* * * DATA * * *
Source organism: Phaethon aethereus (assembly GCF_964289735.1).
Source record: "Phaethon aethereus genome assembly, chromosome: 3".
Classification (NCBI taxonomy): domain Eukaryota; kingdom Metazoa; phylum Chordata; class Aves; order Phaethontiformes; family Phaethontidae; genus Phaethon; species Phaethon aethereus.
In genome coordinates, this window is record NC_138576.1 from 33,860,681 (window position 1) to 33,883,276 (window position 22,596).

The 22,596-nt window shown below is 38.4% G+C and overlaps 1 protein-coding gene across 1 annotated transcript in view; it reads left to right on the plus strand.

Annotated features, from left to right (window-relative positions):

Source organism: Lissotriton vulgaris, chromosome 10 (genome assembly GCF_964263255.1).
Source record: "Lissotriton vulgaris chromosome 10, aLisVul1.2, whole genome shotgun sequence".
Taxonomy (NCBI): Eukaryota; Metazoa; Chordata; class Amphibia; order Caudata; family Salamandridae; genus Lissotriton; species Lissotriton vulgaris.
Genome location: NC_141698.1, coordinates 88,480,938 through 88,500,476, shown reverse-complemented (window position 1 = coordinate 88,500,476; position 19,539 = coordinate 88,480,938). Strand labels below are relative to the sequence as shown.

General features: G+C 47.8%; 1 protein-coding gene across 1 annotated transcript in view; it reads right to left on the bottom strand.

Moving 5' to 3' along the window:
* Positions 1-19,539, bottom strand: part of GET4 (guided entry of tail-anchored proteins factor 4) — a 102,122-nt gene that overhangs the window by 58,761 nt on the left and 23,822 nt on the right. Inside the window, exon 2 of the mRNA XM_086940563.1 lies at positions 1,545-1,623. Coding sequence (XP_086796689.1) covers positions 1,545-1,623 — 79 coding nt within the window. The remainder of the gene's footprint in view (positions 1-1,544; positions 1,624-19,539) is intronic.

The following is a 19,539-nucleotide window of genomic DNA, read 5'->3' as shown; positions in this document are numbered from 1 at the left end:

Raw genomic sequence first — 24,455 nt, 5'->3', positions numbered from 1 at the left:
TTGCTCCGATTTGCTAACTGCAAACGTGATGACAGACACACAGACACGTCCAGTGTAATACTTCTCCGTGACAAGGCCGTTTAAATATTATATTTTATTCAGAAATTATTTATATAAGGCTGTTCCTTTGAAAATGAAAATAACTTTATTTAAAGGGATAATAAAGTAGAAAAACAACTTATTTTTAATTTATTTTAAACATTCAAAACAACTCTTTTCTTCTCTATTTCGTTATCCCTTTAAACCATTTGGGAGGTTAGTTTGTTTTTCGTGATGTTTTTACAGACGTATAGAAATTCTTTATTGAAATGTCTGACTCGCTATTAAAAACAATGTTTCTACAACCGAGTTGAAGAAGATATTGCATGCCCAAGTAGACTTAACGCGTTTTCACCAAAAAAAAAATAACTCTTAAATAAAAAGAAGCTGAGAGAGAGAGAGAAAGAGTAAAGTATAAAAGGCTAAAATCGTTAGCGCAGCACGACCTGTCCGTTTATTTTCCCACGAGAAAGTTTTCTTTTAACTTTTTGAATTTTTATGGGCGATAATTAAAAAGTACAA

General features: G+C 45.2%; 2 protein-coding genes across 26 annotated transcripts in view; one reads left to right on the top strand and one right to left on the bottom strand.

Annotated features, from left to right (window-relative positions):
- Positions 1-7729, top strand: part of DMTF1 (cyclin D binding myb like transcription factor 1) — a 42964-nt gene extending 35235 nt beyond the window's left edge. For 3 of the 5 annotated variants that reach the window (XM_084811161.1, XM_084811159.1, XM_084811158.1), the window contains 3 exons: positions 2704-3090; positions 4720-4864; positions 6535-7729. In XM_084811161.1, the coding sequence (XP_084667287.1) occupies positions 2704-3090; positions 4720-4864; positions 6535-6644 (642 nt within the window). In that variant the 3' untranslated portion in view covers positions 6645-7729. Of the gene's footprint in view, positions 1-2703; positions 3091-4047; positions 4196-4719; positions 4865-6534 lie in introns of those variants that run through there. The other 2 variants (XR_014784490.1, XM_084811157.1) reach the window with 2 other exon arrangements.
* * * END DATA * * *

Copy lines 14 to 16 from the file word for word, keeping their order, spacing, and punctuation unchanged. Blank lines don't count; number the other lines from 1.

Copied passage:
The following is a 19,539-nucleotide window of genomic DNA, read 5'->3' as shown; positions in this document are numbered from 1 at the left end:

Raw genomic sequence first — 24,455 nt, 5'->3', positions numbered from 1 at the left:
TTGCTCCGATTTGCTAACTGCAAACGTGATGACAGACACACAGACACGTCCAGTGTAATACTTCTCCGTGACAAGGCCGTTTAAATATTATATTTTATTCAGAAATTATTTATATAAGGCTGTTCCTTTGAAAATGAAAATAACTTTATTTAAAGGGATAATAAAGTAGAAAAACAACTTATTTTTAATTTATTTTAAACATTCAAAACAACTCTTTTCTTCTCTATTTCGTTATCCCTTTAAACCATTTGGGAGGTTAGTTTGTTTTTCGTGATGTTTTTACAGACGTATAGAAATTCTTTATTGAAATGTCTGACTCGCTATTAAAAACAATGTTTCTACAACCGAGTTGAAGAAGATATTGCATGCCCAAGTAGACTTAACGCGTTTTCACCAAAAAAAAAATAACTCTTAAATAAAAAGAAGCTGAGAGAGAGAGAGAAAGAGTAAAGTATAAAAGGCTAAAATCGTTAGCGCAGCACGACCTGTCCGTTTATTTTCCCACGAGAAAGTTTTCTTTTAACTTTTTGAATTTTTATGGGCGATAATTAAAAAGTACAA